“Anything useful? Did Cedric see her disappearance?”
“No, nothing like that at all. He only said that one day she would follow in the trail of her father’s bloody footprints. That Iorveth would welcome her with open arms and rally her to his cause, never realizing it was his own blood he led like a lamb to the slaughter. I asked him again why we couldn’t just leave, avoid her ever even coming into contact with Iorveth at all. We could go somewhere far away, where there were no Scoia’tael at all, but he said we couldn’t hide the truth from her. That one day she would learn he was her father, and there was nothing either of us could do to stop it from happening.”
“Hmm,” Geralt mused. “Do you think she might have overheard your conversation with Cedric?”
“I don’t know. I thought she was asleep. But she was acting very strange just before everything in Flotsam went to hell. She was underfoot, cold toward me, but eager to follow Cedric everywhere he went. She begged to come with him into the woods to check his traps, lingered on the platform pestering him while he worked, even though I told her several times to run off and play. She clung to him, and when your sorceress came to ask for his help and he told Invae she must stay behind, she was very upset. More upset than usual at being told no by her father. Before he departed, he held her, whispered something in her ear I didn’t hear…”
“Maybe Cedric knew he was going to die,” Geralt said.
“I’m sure he did. He told me once he’d seen his own death.”
“Do you think he might have told her something, some last bit of wisdom he passed onto her before he left? Perhaps, that he wasn’t her father?”
“I don’t know why he would have done that. As I said before, she was his everything. He wouldn’t want to bring her anymore unnecessary pain.”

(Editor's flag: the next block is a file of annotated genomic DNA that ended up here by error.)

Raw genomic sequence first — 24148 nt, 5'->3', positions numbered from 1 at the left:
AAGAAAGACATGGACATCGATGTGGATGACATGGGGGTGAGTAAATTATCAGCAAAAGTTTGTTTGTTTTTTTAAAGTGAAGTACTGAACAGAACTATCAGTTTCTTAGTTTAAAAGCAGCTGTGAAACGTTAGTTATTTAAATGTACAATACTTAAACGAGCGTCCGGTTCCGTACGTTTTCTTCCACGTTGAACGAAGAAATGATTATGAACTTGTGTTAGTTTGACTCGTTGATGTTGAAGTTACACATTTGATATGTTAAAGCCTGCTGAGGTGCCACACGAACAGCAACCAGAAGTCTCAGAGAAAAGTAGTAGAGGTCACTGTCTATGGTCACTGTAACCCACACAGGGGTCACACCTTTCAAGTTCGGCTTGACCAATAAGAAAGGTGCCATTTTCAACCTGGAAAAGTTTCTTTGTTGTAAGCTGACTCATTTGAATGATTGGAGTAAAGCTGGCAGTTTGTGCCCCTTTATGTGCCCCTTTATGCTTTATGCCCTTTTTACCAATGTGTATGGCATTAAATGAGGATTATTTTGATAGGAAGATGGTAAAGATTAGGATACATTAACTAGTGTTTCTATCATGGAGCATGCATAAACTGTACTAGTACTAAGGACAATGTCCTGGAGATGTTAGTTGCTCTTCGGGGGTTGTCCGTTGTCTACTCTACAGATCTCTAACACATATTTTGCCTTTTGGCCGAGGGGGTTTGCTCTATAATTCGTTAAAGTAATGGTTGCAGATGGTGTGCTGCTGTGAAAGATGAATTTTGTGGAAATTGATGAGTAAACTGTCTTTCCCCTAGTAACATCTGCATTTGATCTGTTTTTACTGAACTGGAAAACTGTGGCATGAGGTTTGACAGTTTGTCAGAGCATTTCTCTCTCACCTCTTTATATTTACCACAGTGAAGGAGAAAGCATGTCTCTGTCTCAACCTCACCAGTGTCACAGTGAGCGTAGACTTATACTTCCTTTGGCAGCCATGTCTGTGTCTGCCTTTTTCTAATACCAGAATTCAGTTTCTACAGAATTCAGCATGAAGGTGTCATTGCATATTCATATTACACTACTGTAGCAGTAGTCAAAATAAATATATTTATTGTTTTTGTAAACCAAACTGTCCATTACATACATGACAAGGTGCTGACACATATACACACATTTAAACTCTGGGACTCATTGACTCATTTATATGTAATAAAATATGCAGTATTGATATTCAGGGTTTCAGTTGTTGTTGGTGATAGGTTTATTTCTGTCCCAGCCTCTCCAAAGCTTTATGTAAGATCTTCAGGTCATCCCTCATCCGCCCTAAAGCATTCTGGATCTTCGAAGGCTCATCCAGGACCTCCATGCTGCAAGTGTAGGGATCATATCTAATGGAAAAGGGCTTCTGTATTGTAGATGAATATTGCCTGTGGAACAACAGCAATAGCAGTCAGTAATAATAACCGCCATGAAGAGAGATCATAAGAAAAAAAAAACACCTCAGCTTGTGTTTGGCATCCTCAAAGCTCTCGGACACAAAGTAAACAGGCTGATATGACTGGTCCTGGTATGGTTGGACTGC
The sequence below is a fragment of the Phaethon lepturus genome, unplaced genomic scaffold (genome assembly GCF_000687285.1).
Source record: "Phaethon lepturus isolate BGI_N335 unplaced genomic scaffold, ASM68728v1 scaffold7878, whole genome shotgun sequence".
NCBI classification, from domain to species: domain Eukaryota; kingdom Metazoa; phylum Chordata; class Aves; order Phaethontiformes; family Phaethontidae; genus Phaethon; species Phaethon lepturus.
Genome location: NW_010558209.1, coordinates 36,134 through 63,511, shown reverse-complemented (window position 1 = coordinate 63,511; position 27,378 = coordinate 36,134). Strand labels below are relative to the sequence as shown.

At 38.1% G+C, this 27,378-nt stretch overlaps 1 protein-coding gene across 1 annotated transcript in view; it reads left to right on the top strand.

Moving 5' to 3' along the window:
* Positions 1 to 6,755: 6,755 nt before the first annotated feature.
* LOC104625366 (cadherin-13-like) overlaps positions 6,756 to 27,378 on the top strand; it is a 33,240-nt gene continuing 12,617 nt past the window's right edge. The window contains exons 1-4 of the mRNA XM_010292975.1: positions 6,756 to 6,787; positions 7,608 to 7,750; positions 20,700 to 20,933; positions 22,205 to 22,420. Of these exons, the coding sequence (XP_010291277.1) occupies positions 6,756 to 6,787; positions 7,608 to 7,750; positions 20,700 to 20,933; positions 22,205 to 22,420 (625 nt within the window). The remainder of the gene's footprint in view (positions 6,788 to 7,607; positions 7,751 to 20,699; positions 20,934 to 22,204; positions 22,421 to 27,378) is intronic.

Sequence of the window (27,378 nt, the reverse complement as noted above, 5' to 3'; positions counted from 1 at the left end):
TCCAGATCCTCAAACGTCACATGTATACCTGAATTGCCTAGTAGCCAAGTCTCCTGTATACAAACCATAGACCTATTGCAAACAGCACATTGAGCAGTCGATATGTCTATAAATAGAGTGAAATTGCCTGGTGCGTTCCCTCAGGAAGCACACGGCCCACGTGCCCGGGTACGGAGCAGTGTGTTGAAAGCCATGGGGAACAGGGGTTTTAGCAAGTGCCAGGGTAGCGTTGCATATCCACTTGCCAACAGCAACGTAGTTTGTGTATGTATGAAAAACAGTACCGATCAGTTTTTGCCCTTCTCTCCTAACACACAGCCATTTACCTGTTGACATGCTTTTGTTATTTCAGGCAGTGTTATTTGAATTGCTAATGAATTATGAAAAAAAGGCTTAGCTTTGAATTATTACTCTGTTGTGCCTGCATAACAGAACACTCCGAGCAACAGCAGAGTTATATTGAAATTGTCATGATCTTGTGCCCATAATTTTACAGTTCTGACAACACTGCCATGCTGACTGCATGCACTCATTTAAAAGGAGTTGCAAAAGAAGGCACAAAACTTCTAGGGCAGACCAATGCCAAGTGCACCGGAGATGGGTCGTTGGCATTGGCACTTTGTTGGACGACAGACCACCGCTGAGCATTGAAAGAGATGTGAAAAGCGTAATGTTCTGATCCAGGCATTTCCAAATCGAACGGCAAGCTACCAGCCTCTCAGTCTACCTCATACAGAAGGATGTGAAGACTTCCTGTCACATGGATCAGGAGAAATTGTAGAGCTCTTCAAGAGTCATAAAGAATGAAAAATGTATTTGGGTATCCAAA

“Perhaps he knew something he didn’t tell you.”
“He knew a lot of things he didn’t tell me in order to protect and spare me from their darkness, but I still cannot imagine he would ever have told her he wasn’t her father, especially knowing he was saying goodbye to her for the last time.”
“Fair point, but maybe he thought it would cull the pain of losing him if she knew the truth. Helti, I didn’t know Cedric very well, but I did talk with him about his drinking problem. Is it possible he may have said or done something without thought? Because his mind and senses were clouded?”
“Cedric may have had a drinking problem,” she began, “but he wasn’t a careless drunk.”
“I wish I had been paying better attention to her when we were on the ship. I wish I’d been less distracted by my own grief while she was playing in the yard these last few days. If she did overhear us… If Cedric did say something to her…”
“She might have been trying to find a way to get close to her real father,” he thought aloud, “especially after having lost the only father she’s ever known. I imagine in the chaos she didn’t get to say goodbye to Cedric.”
“Neither of us did.”
The silence was unbearable, her grief overwhelming as tears sprang to her dark, beautiful eyes again and threatened to spill down her cheeks.